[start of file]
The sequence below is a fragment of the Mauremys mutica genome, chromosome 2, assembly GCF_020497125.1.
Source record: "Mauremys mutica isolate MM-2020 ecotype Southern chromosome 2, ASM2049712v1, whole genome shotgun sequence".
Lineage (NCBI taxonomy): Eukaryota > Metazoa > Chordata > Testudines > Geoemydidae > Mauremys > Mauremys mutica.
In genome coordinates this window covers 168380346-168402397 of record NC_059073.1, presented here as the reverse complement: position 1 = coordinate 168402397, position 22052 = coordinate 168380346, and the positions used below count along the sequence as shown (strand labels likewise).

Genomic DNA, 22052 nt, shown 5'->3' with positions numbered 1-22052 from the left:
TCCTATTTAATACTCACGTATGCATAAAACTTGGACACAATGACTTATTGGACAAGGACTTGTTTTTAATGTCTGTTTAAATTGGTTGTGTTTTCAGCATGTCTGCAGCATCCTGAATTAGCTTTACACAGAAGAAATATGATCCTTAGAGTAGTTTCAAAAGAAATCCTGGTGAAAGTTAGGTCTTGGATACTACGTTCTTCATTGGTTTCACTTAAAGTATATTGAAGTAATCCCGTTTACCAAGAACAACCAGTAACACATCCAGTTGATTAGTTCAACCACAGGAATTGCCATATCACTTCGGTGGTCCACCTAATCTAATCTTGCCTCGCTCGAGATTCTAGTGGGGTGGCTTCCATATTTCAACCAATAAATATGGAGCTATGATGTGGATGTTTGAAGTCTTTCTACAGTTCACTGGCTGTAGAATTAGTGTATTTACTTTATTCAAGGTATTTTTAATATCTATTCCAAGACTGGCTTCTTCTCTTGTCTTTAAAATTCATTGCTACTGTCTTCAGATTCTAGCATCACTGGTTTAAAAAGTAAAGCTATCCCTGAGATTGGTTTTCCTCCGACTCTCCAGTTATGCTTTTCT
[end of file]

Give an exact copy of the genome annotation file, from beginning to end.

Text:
The sequence below is a fragment of the Mauremys mutica genome, chromosome 2, assembly GCF_020497125.1.
Source record: "Mauremys mutica isolate MM-2020 ecotype Southern chromosome 2, ASM2049712v1, whole genome shotgun sequence".
Lineage (NCBI taxonomy): Eukaryota > Metazoa > Chordata > Testudines > Geoemydidae > Mauremys > Mauremys mutica.
In genome coordinates this window covers 168380346-168402397 of record NC_059073.1, presented here as the reverse complement: position 1 = coordinate 168402397, position 22052 = coordinate 168380346, and the positions used below count along the sequence as shown (strand labels likewise).

Genomic DNA, 22052 nt, shown 5'->3' with positions numbered 1-22052 from the left:
TCCTATTTAATACTCACGTATGCATAAAACTTGGACACAATGACTTATTGGACAAGGACTTGTTTTTAATGTCTGTTTAAATTGGTTGTGTTTTCAGCATGTCTGCAGCATCCTGAATTAGCTTTACACAGAAGAAATATGATCCTTAGAGTAGTTTCAAAAGAAATCCTGGTGAAAGTTAGGTCTTGGATACTACGTTCTTCATTGGTTTCACTTAAAGTATATTGAAGTAATCCCGTTTACCAAGAACAACCAGTAACACATCCAGTTGATTAGTTCAACCACAGGAATTGCCATATCACTTCGGTGGTCCACCTAATCTAATCTTGCCTCGCTCGAGATTCTAGTGGGGTGGCTTCCATATTTCAACCAATAAATATGGAGCTATGATGTGGATGTTTGAAGTCTTTCTACAGTTCACTGGCTGTAGAATTAGTGTATTTACTTTATTCAAGGTATTTTTAATATCTATTCCAAGACTGGCTTCTTCTCTTGTCTTTAAAATTCATTGCTACTGTCTTCAGATTCTAGCATCACTGGTTTAAAAAGTAAAGCTATCCCTGAGATTGGTTTTCCTCCGACTCTCCAGTTATGCTTTTCT